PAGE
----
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Fukushima Buddhist Spring Festival

Photographer: Everett Kennedy Brown


A positive fall-out from the triple catastrophes of March 2011 that saw a massive earthquake, followed by a devastating tsunami and a potentially mass life-threatening nuclear disaster is the annual Daihanya Buddhist Spring Festival held at the Fukujuji temple in Miharu, northern Japan.


The festival supports the mental welfare of victims of the wave of devastation – victims who were forced to leave their homes in the nuclear contaminated areas. Temple members invite these victims to the festival to help them overcome the trauma they have experienced – and in many cases continue to.


One of the leading lights behind the ‘project’ is Fukushima resident Genyu Sokyu, a Buddhist monk and major literary award winning novelist has vowed to remain in Fukushima, no matter what. He plays an active role in restoration efforts and has been drawing attention to the plight of Fukushima by publishing day-to-day accounts of the disaster's aftermath.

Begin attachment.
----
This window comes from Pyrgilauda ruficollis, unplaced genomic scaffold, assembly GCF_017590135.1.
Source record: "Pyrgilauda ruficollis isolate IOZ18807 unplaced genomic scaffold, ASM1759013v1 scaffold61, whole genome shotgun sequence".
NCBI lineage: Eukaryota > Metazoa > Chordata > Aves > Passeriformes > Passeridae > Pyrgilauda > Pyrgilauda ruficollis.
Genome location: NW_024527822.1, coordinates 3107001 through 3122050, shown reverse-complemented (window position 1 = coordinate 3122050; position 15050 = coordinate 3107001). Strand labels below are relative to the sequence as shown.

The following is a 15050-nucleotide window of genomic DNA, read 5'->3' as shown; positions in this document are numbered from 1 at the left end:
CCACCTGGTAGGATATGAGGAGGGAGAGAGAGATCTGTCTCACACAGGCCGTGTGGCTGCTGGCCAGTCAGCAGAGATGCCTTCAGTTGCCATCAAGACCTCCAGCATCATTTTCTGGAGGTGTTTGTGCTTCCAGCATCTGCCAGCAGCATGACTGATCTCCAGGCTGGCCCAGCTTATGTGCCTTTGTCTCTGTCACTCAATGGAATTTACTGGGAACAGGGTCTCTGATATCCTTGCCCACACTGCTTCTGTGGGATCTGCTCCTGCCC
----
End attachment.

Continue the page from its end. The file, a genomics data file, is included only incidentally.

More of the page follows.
Sokyu writes: "Even though I'm painfully aware of the countless numbers of people who are still suffering, there is a limit to what a single person can do. Our only hope is to pray. Yet realizing how powerless one is, and finding resilience through prayer, does not mean that one is content to do nothing. I believe that we are able to draw strength from our prayers, the strength that enables us to move forward."


Two years after the Great East Japan Earthquake, global attention remains focused on the repercussions of the nuclear accident that hit Fukushima, in the wake of the tsunami disaster. Many people in Fukushima are still living in dire straits.